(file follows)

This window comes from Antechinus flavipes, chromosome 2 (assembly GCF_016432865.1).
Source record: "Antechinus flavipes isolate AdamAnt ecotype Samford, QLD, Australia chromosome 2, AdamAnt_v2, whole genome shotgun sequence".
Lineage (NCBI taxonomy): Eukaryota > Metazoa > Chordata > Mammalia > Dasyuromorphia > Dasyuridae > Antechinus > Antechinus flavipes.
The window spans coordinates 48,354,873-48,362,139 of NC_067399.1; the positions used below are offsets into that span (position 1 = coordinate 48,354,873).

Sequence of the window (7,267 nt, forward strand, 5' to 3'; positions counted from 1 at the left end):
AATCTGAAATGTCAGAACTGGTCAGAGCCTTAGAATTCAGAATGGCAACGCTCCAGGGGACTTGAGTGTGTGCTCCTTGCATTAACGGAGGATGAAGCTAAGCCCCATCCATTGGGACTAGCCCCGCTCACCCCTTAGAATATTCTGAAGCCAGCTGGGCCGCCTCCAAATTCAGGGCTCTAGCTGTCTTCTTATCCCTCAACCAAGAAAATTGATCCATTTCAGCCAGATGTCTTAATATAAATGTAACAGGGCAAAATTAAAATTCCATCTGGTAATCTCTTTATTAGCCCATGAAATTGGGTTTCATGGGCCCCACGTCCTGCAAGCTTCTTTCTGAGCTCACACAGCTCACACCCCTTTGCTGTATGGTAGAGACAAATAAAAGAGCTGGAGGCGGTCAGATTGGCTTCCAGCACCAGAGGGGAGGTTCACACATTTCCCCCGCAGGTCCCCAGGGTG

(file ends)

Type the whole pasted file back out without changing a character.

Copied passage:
This window comes from Antechinus flavipes, chromosome 2 (assembly GCF_016432865.1).
Source record: "Antechinus flavipes isolate AdamAnt ecotype Samford, QLD, Australia chromosome 2, AdamAnt_v2, whole genome shotgun sequence".
Lineage (NCBI taxonomy): Eukaryota > Metazoa > Chordata > Mammalia > Dasyuromorphia > Dasyuridae > Antechinus > Antechinus flavipes.
The window spans coordinates 48,354,873-48,362,139 of NC_067399.1; the positions used below are offsets into that span (position 1 = coordinate 48,354,873).

Sequence of the window (7,267 nt, forward strand, 5' to 3'; positions counted from 1 at the left end):
AATCTGAAATGTCAGAACTGGTCAGAGCCTTAGAATTCAGAATGGCAACGCTCCAGGGGACTTGAGTGTGTGCTCCTTGCATTAACGGAGGATGAAGCTAAGCCCCATCCATTGGGACTAGCCCCGCTCACCCCTTAGAATATTCTGAAGCCAGCTGGGCCGCCTCCAAATTCAGGGCTCTAGCTGTCTTCTTATCCCTCAACCAAGAAAATTGATCCATTTCAGCCAGATGTCTTAATATAAATGTAACAGGGCAAAATTAAAATTCCATCTGGTAATCTCTTTATTAGCCCATGAAATTGGGTTTCATGGGCCCCACGTCCTGCAAGCTTCTTTCTGAGCTCACACAGCTCACACCCCTTTGCTGTATGGTAGAGACAAATAAAAGAGCTGGAGGCGGTCAGATTGGCTTCCAGCACCAGAGGGGAGGTTCACACATTTCCCCCGCAGGTCCCCAGGGTG